In aeronautical parlance, "pitch downward divergent" refers to how a plane can get into real trouble if its angle with respect to the horizon is pointing downward too far. Essentially, it loses lift and the aircraft starts dropping like a stone. While that's a sure fire way to gain speed, it's accomplished at the risk of dying if you are not able to pull out of the dive fast enough.
I've used that as the title for today's blog because there's an apt analogy in group dynamics: once interpersonal dynamics start heading south, they're susceptible to getting locked into a negative feedback loop that reinforces the downward spiral.
In short, the more that a group encounters interpersonal turbulence among members that doesn't get resolved, the more likely it is that future exchanges will land poorly. Current events are seen through the lens of past hurts hurts (resulting in questioning good intent), people start expecting a higher percentage of encounters to go poorly (thereby measurably increasing the likelihood that they will go poorly), and there's increased brittleness in how problem-solving unfolds (as people start associating flexibility with being taken advantage of). Yuck.
When there's unresolved interpersonal tension in a group it impacts the group negatively in a number of ways:
1. It distorts exchanges between the protagonists
Perhaps the most obvious way in which unresolved tensions are expensive is that the people directly involved are less likely to enjoy working together—either as members of the same team, or as members of the same group. While this may not be so bad in a group of 60, where the impact is diluted over a large number, it can be excruciating in a small group (or committee) where the two people are expected to be in regular contact and communication.
This greatly complicates the task of figuring out a good response to the issue in which the tensions first emerged, because trust between the players has been damaged. Grace has been diminished and even innocent statements or actions are more likely to be misconstrued.
2. When upset goes unaddressed, if changes the lens through which the players see future events
Where once there was openness and open-mindedness, there may now be caution and wariness. When in the grip of unresolved tension, a person will tend to feel isolated and uncared for. They will be quicker to assign bad intent to future exchanges. Misunderstandings that would have been easily corrected in the past, are now a constant risk. It can be exhausting.
Worse, players with lingering hurts will be less likely to even reveal that they have placed a bad spin on current events—because they do not expect a good outcome from revealing hurts (what good would it do?). Without knowledge that something has landed amiss it is nearly impossible to clear it up.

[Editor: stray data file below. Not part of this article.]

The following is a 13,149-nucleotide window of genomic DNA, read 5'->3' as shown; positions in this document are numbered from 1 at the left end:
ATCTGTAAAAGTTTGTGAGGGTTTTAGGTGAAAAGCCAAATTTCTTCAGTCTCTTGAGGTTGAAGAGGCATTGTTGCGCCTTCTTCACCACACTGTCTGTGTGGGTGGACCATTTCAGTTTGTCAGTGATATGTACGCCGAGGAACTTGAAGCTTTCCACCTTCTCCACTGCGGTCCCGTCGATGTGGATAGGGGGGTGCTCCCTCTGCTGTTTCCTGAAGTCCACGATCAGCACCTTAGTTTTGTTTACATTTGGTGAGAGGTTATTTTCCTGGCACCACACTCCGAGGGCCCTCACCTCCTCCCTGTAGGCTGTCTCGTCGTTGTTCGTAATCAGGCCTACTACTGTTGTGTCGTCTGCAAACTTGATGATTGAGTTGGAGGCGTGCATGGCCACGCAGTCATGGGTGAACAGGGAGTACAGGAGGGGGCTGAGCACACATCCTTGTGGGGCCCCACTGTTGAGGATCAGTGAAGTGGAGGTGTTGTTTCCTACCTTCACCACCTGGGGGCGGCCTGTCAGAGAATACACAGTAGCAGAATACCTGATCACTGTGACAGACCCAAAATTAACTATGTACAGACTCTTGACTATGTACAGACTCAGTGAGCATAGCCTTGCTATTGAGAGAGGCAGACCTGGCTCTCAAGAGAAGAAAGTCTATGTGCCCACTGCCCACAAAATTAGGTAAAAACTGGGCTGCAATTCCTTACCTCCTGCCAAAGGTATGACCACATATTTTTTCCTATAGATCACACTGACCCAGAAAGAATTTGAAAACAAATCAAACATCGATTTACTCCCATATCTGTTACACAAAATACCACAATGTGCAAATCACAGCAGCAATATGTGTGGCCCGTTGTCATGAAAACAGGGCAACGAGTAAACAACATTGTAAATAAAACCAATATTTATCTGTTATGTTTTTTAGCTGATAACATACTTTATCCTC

3. It can distract the group to the extent that it's aware of the ongoing tension
If two parties are known to be at odds with one another, others in the group will become sensitized to the dynamic and on guard for its reemergence. Especially if the group as a whole does not have a robust track record when it comes to working conflict constructively, there will be a tendency for group members to be watching for the needle going into the red instead of tracking the conversation. In fact, if the topic seems likely to be subject to the gravitational pull of the unresolved tension (perhaps because it's so dear to the heart of one of the protagonists), the topic may be avoided all together as too risky.
4. Prospective members pick up on the unresolved tension, even if they don't know where it's coming from
You want new members to be sensitive to group energy, yet the group is at risk of inadvertently selecting against this trait if it allows unresolved tensions to persist (the message being that the group is either oblivious to the tensions or ineffective in responding to them). Thus, the group presents as less attractive. Of course, that may not be a problem if the prospective member is clueless about group energy, but who wants clueless new members?
The good news is that even if the group stumbles in trying to engage with conflict, a good faith effort is likely to be attractive to prospectives for whom this quality in the group matters. That is, you'll get partial credit for trying (as opposed to no credit for ducking).
While there's no guarantee that engaging with interpersonal conflict will result in success, isn't it better to go down attempting to work effectively with whatever is in the room—the full range of human expressions—than to suffer the consequences of being too timid to try?